Listen, Learn, Lean In
My advice to people at any stage of their career is to listen, learn, and lean in. I am always learning from every interaction with a colleague, understanding their thoughts and perspectives. In order to stay engaged with new industry and technology trends, I aim to learn something new every year. It’s important to constantly evolve and keep pace with the next generation of technologists and their great ideas. Finally, when you lean in, you show you are ready to take on new challenges.
Finding Balance in Work and Life
It’s important to understand that work is one aspect of our life and not the only one. We need to make time for what is important to us. I’ve had to balance time with family and a hectic travel schedule for work – it wasn’t always perfect. There have been several times where I left my job to take care of something or someone more important. I left my job as a Chief Technology Officer to spend time with my young daughters. While at home, I started my own business before returning to a “traditional” job as a chief architect for Computer Sciences Corporation. The lesson here is that if you are good at what you do and are confident in yourself, you can make things work.
I appreciate that DTCC embraces a work-life balance that enables employees to do their best work, make a difference and thrive. In fact, DTCC was just named Best Company for Women, Best Finance Company for Women, and Best Company where CEO supports gender diversity by Fairygodboss.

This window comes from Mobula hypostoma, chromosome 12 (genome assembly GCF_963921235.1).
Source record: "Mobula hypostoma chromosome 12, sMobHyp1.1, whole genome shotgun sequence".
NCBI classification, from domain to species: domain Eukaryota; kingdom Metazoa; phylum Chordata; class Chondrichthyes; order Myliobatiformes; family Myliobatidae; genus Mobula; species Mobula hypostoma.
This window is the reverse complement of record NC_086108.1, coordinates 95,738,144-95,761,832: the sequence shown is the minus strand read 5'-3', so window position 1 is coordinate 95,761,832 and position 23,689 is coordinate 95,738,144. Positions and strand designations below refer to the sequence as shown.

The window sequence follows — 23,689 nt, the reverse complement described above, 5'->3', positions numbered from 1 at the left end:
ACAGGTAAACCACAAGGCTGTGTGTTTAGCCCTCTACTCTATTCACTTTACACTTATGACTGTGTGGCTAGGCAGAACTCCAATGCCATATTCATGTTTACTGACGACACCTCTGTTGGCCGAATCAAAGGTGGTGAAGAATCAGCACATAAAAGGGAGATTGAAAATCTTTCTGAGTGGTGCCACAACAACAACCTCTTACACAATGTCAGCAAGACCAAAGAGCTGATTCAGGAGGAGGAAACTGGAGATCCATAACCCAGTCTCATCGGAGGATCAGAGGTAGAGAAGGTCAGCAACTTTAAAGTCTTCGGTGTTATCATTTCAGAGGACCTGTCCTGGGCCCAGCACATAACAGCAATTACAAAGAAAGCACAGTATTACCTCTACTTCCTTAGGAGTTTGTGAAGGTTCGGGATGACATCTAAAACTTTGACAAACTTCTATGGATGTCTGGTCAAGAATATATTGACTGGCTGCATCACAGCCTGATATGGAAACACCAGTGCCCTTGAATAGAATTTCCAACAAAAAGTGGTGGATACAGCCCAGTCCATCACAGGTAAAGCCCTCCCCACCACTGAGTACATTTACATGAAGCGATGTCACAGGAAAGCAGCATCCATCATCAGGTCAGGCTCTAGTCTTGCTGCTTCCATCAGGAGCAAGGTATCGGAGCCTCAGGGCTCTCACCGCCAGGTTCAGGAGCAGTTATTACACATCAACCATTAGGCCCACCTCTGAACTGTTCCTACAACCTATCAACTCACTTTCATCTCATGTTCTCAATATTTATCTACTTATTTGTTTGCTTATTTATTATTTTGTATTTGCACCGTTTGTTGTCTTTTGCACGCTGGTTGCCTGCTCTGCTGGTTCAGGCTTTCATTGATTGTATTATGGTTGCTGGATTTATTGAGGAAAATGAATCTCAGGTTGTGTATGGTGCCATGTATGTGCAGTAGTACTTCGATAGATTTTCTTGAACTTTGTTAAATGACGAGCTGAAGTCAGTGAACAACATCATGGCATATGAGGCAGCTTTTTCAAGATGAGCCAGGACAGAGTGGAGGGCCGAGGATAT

Focus on Mental Wellbeing
The pandemic has reinforced that our mental health is critical and important. Women have to juggle many responsibilities and sometimes it can be difficult to stay focused and motivated. It is imperative to make time for yourself and prioritize doing something each day that brings you peace. For me, that’s a nature walk in the morning before I start my day, and several brief breaks during the day to quickly disconnect. It’s vital to find your own groove and what works for you.
More Women in Technology
I am passionate about bringing more women into technology because there have been many times in my career both in India and the United States that I've been the only woman in the room – imagine that! Research has shown that young women are dropping out of STEM programs and girls need role models and mentors, so sharing our experiences in forums like Grace Hopper is crucial to encourage women to explore a career in technology.
Women bring a diversity of thought and heart to the table that offers a unique perspective. If we have a room full of similar minds who approach problems the same way, then there is little innovation. When we add diversity, we bring together different perspectives and create an environment that challenges each other to think outside the box.
In my experience, I see that women are often hard on themselves and hold themselves to a high standard. With women in leadership positions, companies perform better overall. As I continue my career at DTCC, my goal is to bring more women to technology and do what I can to narrow the gender gap